Have you ever considered a connection between meditation and eye health? Practiced for over 5,000 years in ancient India, meditation and even yoga are practices which still hold some secrets for physicians of today. However, a recent study suggested that patients diagnosed with primary open angle glaucoma showed “significant improvement” in both general and eye health after participating in a mindful meditation program focused on breathing exercises, as compared to a control group.
Why is this noteworthy? Glaucoma affects nearly 70 million people and remains the leading cause of blindness across the entire world. Reducing the IOP (intraocular pressure) is the only proven approach to treating glaucoma, and is typically achieved with eye drops, laser treatment or surgery. This means that lowering the IOP is key to preventing further damage to the optic nerve.
Into this situation has come the aforementioned study, which was the first of its kind to show that meditation can indeed lower intraocular pressure in patients with glaucoma, while improving their quality of life by lowering stress hormones. This further suggests that mental stress may be a contributing factor when it comes to glaucoma, with analysts who were involved with the study believing this holistic approach to managing glaucoma can also improve the overall wellbeing of these patients.
With patients’ outcomes improving as IOP is reduced, further damage to the optic nerve is possibly achieved, and by employing a meditation approach, many experts believe there will be a reduced need for medications – thus helping reduce side effects and costs to the patient and healthcare/eye care system. Additionally, meditation has the ability to help patients cope much more successfully with the psychological burden caused by the blinding disorder.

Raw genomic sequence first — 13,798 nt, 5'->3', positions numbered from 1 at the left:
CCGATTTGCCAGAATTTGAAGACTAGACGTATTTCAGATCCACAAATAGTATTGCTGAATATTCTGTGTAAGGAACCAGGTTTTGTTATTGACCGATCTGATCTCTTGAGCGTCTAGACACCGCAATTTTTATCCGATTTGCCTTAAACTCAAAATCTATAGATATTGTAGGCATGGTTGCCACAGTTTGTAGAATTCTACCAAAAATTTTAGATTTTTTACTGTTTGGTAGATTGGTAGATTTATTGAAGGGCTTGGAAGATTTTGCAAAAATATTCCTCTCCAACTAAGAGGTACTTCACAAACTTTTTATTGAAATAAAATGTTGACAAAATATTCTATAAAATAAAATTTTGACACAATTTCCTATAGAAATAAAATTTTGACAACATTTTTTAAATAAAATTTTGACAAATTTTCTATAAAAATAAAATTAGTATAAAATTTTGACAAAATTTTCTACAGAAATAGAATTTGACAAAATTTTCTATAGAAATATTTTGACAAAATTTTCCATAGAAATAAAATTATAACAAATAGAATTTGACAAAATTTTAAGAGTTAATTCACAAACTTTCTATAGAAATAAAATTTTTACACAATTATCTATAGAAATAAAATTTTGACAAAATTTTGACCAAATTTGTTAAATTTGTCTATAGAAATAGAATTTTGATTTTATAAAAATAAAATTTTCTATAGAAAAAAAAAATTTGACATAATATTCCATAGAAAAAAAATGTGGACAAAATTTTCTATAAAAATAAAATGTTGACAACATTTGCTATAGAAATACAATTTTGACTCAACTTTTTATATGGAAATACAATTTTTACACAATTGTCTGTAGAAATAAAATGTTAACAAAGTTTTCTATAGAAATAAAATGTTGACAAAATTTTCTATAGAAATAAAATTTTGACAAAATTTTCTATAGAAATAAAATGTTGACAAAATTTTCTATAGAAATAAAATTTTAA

The study’s lead eye doctor investigator, Tanuj Dada, MD of the Dr. Rajendra Prasad Centre for Ophthalmic Sciences at the All India Institute of Medical Sciences in New Delhi, was quoted as saying, “We know that chronic stress can lead to elevation of blood pressure, but seldom does an eye doctor think about its known effect on the eye by provoking IOP. This is the first study showing that a relaxation program using meditation can lower IOP in glaucoma patients while improving their quality of life by lowering stress hormones like cortisol; indeed, mindfulness meditation is easy to do, even by patients who are bedridden or elderly.”
Although further research is still required to explore the IOP-lowering benefits of meditation, experts are looking forward to learning whether this 5,000-year-old ancient practice could be applied to modern medicine to reduce stress hormone release by relaxation – in turn helping balance the mind-body relationship.